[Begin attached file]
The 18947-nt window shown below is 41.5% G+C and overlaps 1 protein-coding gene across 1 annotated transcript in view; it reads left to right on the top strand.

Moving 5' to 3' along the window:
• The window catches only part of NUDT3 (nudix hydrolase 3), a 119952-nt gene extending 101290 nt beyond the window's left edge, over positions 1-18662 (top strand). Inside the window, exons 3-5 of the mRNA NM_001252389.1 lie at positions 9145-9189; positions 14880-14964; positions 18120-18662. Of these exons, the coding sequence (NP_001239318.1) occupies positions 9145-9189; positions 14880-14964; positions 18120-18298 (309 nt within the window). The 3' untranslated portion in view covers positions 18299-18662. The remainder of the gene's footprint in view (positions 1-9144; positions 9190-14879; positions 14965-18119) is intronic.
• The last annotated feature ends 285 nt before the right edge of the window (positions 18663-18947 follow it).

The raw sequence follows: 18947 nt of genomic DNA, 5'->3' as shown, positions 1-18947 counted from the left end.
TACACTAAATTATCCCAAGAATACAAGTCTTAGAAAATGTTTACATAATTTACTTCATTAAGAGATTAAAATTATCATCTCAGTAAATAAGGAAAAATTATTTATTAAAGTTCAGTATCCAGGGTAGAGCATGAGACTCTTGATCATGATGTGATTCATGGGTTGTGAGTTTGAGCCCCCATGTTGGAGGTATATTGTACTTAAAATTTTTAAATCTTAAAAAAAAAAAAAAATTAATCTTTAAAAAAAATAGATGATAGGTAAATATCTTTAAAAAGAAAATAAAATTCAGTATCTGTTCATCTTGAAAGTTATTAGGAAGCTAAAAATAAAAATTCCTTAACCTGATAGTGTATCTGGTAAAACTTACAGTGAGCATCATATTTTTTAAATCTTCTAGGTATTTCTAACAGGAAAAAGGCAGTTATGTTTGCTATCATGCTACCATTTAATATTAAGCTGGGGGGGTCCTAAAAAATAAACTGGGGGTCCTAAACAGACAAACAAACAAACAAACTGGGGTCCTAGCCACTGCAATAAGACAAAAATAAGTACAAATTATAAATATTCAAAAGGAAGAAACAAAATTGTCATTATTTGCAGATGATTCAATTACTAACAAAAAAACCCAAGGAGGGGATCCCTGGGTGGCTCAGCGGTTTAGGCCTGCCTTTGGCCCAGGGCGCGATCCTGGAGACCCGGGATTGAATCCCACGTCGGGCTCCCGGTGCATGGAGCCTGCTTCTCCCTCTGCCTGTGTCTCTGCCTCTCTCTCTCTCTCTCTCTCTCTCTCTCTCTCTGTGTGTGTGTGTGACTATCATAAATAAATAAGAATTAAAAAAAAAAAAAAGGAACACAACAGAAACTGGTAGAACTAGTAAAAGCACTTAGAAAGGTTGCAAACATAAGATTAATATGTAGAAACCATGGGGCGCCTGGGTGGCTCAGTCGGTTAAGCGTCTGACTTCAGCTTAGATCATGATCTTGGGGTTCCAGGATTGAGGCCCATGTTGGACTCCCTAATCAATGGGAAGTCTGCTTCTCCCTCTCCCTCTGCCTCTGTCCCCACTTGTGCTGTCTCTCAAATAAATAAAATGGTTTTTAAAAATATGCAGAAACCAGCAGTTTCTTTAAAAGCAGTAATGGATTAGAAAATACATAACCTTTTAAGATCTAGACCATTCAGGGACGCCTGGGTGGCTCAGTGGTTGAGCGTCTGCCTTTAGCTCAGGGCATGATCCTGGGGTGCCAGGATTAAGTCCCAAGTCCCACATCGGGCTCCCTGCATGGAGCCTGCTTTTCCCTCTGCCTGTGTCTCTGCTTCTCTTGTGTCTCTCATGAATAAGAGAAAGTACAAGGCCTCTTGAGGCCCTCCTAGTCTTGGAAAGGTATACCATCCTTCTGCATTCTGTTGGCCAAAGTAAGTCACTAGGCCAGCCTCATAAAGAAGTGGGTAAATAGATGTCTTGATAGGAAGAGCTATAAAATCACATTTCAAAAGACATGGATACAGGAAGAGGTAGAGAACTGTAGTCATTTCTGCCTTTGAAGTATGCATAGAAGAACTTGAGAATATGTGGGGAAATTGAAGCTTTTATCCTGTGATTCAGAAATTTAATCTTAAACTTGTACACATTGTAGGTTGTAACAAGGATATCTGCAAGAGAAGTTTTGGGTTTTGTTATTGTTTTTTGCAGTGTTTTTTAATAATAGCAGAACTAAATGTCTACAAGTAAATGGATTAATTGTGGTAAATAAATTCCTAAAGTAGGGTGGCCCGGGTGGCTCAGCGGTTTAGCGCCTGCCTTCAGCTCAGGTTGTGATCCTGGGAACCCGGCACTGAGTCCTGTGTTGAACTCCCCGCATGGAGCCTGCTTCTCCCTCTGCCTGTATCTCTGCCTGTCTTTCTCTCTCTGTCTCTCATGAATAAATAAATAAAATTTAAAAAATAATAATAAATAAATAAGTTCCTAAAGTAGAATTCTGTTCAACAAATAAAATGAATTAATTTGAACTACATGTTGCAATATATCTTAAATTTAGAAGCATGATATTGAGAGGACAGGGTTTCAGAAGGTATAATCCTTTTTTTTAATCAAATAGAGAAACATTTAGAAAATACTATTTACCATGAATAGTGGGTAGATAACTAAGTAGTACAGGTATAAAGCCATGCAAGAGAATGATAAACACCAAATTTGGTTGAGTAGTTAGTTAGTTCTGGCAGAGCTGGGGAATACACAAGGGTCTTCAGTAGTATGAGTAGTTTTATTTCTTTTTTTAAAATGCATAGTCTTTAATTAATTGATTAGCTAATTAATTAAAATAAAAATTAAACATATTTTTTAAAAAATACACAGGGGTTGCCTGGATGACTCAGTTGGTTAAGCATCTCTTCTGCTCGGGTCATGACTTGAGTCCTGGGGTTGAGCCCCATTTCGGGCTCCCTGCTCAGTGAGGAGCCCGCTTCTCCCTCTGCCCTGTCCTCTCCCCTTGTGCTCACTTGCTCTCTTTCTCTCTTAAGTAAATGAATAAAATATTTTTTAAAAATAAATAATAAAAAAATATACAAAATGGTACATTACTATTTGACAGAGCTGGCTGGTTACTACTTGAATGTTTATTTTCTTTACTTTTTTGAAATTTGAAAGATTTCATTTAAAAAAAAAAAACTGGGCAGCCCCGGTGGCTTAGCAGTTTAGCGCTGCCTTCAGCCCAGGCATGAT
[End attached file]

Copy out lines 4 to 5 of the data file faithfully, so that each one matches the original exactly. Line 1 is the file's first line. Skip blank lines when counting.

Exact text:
• The last annotated feature ends 285 nt before the right edge of the window (positions 18663-18947 follow it).

The raw sequence follows: 18947 nt of genomic DNA, 5'->3' as shown, positions 1-18947 counted from the left end.